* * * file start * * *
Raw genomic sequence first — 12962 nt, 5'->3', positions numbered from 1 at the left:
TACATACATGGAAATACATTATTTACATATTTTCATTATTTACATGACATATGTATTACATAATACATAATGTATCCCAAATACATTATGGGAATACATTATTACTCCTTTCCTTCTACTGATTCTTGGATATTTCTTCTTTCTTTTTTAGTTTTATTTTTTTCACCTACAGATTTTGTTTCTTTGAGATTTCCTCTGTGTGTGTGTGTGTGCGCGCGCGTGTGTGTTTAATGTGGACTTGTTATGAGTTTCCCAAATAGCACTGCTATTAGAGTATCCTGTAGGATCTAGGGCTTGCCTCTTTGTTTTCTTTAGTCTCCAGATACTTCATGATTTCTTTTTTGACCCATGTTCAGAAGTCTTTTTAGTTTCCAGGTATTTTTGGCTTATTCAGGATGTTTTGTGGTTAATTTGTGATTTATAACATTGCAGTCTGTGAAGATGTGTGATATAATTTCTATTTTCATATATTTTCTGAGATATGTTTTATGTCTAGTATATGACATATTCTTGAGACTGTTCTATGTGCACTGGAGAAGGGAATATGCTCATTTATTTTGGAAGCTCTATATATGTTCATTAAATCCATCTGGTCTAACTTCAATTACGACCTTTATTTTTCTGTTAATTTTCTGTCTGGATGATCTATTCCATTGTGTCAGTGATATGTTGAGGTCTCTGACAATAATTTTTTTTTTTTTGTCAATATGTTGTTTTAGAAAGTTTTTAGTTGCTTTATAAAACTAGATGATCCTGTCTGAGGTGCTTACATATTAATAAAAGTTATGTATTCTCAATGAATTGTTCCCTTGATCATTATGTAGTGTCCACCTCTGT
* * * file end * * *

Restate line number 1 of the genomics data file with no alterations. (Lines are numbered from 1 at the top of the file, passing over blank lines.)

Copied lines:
Raw genomic sequence first — 12962 nt, 5'->3', positions numbered from 1 at the left: